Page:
So you have admired the delights of Margaret, that ripe seductress who offers wine, cheese and chocolate? And maybe you're wondering if there's benefit in going a little further.
Well, there certainly is. Bearing in mind the manifold charms of the older woman, the more determined explorer will get to spend time with Aunt Augusta. She too has a river, but with a lot more curves, as one expects from a more mature personage.
There is a flamboyant Augusta in Graham Greene's novel Travels with My Aunt whose "brilliant red hair, monumentally piled" and character to match beguile her mousy retired bank manager of a nephew. If that's the sort of sight you're content to marvel at, you'd best linger on in Margaret River.
Augusta, 43km further south towards Cape Leeuwin, is a more subtle lady. Less excitement but more experience. Named after a sister of King George IV, she was up and running 80 years before that young hussy Margaret was declared a townsite.
Some tourist spots trumpet extreme sports opportunities, but the only extreme at Leeuwin is its location at the very south-west tip of Australia where two oceans meet and the air could hardly be any fresher.
I have previously written on these pages that grandeur and spectacle are not my mug of merlot. For me, travel is not a belt full of golden badges but a bracelet of miniature silver links. Slivers of moss on a stone wall between two Yorkshire villages. A posy, picked by children in honour of grandparents and dwarfed by garish statues, in a plastic bowl at a Chinese temple.
The equivalent in Augusta is a geographical marker outside the museum door: "200 MILES TO PERTH". I love miles, made up of an absurd number (1760) of yards. And let's face it, you never heard anyone say her daughter's new boyfriend was "kilometres better than the last one," did you?
These parts offer plenty to those who do go for size. Pelicans make the Blackwood River mouth their province. The annual Whale Song Festival is held on and around the river. Augusta attracted global attention in 1986 when a rescue of beached behemoths led to 96 being successfully sent back to sea. During the May-to-September migration season, guidelines for seaborne watchers include a plea "not to approach any closer than 100m from a whale and 50m from a dolphin".
Both species are safe from me. Even herring are safe from me. A poor swimmer, incompetent fisherman and inattentive crewman, I am impressed by those who take on oceanic challenges. Some of Augusta's illustrious pedigree is bound up with the Cape Leeuwin Lighthouse, the tallest on the Australian mainland, sending beams from 56m above sea level.
Though the keepers packed up 20 years ago, several buildings remaining from its heyday early last century, including one that is now a cafe, shop and mini-museum. Next to the lighthouse is a poignant memorial to a local tragedy. In February 1945, steaming many leagues from the Japanese submarines that had been giving Allied navies such grief, 10 men of the destroyer HMAS Nizam drowned after being washed off deck by a freak wave.
Your mood will be lightened, walking back from the lighthouse, by a model cow sitting upright and looking through a telescope. She was part of Margaret River's 2010 CowParade that was dubbed a deeply "moo-ving" experience. In 1910, the evacuation of the stricken SS Pericles was a textbook example of safety first. Luck smiled too. In fair weather, all crew and passengers were rescued on lifeboats guided by the Leeuwin beam and a bonfire next to it.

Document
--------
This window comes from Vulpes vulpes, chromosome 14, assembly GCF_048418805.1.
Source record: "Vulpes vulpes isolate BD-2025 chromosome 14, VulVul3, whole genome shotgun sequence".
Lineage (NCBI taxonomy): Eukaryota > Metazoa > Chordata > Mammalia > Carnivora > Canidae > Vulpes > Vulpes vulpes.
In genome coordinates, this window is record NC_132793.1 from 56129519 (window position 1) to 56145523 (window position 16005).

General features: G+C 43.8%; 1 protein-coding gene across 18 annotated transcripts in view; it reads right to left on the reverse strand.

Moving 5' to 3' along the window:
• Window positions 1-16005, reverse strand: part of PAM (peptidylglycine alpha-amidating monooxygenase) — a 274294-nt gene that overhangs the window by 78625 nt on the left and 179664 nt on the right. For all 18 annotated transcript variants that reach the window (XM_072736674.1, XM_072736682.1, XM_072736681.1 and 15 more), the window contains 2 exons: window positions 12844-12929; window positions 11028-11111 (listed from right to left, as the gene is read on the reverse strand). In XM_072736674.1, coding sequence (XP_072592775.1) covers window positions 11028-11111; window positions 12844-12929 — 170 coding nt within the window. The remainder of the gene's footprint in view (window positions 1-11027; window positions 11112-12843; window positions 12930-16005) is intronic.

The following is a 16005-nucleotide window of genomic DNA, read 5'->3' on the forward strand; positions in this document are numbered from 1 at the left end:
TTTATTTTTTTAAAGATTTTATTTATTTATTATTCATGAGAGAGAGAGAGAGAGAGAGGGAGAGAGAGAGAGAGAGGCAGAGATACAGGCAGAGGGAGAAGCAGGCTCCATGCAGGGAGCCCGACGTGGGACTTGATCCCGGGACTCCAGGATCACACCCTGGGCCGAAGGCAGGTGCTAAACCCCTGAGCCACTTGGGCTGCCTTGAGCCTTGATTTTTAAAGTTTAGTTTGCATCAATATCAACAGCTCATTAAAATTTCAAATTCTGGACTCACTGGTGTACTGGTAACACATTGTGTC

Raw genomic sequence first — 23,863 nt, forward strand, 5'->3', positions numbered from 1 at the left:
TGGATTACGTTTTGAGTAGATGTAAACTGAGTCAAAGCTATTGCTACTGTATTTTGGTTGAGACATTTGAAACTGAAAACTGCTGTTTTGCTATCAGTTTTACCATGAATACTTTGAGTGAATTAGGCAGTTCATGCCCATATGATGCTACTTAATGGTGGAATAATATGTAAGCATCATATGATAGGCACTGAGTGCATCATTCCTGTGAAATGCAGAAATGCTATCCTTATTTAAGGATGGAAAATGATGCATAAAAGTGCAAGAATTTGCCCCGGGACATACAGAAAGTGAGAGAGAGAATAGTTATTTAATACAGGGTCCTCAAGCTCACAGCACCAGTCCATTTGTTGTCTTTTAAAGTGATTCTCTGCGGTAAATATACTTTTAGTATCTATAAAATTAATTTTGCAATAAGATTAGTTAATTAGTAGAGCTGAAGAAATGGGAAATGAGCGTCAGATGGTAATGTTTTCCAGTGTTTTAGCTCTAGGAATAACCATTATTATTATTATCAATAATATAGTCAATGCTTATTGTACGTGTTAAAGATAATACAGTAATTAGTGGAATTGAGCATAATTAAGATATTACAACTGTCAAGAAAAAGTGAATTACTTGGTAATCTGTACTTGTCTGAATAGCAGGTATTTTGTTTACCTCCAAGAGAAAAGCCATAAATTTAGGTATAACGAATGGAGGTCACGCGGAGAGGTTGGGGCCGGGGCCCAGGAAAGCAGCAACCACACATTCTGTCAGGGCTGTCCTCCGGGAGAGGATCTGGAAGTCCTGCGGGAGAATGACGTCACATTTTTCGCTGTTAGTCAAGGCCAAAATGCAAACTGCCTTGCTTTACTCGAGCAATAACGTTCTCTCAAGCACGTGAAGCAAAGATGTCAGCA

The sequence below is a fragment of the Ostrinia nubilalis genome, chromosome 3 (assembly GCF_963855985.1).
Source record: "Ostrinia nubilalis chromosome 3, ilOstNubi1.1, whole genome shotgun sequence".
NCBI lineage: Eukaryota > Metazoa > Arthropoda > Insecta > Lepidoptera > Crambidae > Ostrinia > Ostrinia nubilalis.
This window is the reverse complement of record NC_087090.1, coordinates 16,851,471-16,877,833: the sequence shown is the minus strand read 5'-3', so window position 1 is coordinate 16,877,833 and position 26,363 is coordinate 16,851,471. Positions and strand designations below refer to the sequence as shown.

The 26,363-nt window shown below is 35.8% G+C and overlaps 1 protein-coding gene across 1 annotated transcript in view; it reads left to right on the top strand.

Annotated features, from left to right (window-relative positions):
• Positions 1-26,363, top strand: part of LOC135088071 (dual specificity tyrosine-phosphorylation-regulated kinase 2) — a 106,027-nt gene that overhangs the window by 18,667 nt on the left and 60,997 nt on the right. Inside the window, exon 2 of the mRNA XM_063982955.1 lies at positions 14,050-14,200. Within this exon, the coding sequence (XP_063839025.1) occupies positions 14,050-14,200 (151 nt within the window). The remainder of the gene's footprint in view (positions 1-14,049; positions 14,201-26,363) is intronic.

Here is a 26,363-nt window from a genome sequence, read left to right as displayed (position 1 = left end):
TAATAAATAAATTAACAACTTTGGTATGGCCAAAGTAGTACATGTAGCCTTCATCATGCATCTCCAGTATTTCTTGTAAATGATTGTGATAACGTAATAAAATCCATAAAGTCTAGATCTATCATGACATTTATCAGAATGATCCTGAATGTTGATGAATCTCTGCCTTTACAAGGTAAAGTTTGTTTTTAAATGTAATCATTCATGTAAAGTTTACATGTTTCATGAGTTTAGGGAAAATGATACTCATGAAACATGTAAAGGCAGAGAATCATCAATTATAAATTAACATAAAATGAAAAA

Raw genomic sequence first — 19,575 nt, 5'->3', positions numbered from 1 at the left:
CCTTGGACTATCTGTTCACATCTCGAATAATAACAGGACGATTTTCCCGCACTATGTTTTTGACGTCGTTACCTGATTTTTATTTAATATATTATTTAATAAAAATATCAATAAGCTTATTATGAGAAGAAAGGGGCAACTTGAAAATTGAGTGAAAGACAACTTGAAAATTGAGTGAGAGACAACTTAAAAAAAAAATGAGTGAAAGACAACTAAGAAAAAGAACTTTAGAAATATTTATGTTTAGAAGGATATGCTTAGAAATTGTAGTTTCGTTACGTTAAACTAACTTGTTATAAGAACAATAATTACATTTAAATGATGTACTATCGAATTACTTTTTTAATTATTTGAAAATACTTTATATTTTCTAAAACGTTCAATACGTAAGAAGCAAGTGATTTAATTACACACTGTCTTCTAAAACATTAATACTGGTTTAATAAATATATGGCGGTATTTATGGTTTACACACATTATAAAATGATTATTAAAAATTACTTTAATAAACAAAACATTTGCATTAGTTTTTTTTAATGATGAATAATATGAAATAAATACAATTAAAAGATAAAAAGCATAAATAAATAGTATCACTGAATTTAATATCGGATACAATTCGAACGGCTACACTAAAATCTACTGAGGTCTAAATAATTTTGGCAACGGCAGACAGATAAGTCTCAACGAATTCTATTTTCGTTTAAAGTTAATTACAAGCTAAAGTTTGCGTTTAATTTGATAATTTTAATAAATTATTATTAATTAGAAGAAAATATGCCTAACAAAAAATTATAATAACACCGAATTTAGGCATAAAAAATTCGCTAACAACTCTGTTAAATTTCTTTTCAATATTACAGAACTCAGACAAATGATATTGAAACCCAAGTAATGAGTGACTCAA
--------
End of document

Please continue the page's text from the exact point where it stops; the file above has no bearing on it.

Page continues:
Two years after the Pericles rescue, her good fortune was thrown into stark relief by the sinking of the Titanic, built at the same Belfast shipyard.
At Cape Leeuwin, a calcified water wheel, just off the road to town, is worth a look. Once an ordinary wooden device to supply spring water to the lighthouse builders and keepers, today it is a still-trickling monument to extraordinary chemical transformation.
Above ground are so many historic gems from the years since the brig Emily Taylor brought settlers to the Blackwood mouth in 1830, just a year after the establishment of Fremantle and Perth.
Yet the most remarkable sights today are below ground. In Jewel Cave, the one nearest Augusta and the largest known in WA, chemistry has been at work for millennia. Limestone and water are the main ingredients.
Skeletons of thylacines (Tasmanian tigers) bear witness to a family of them who fell through the hole into the gloom. People in our party found that especially sad.
Passing the "200 miles" marker into the excellent museum, I am fortunate to have volunteer Kay Craze as my guide.
Her enthusiasm and affection for the Augusta region are a boon to local heritage. She recounts the huge part played by Maurice Coleman Davies of nearby Karridale.
"In December 1896, the premier, Sir John Forrest, and Lady Margaret arrived at Hamelin Bay, just to the north, on a ship owned by M.C. Davies. They travelled by horse and cart to stay the night at the Davies home. Next morning, the party caught the train from Karridale to Flinders Bay then travelled by horse and cart to perform the official opening of the lighthouse for which M.C. had put up most of the money."
The train service from Busselton to this southern terminus, which lasted until 1957, helped Karridale become one of WA's main Group Settlements in the 1920s. The "Groupies" were the perfect example of "blood, sweat and trees" pioneers who were lured, just after World War I, from British poverty to Australian opportunity. A few prospered. Many foundered.
For those families, a visit to Augusta was a treat. The least you can do, when you're down there, is glance heavenwards and give them a toast.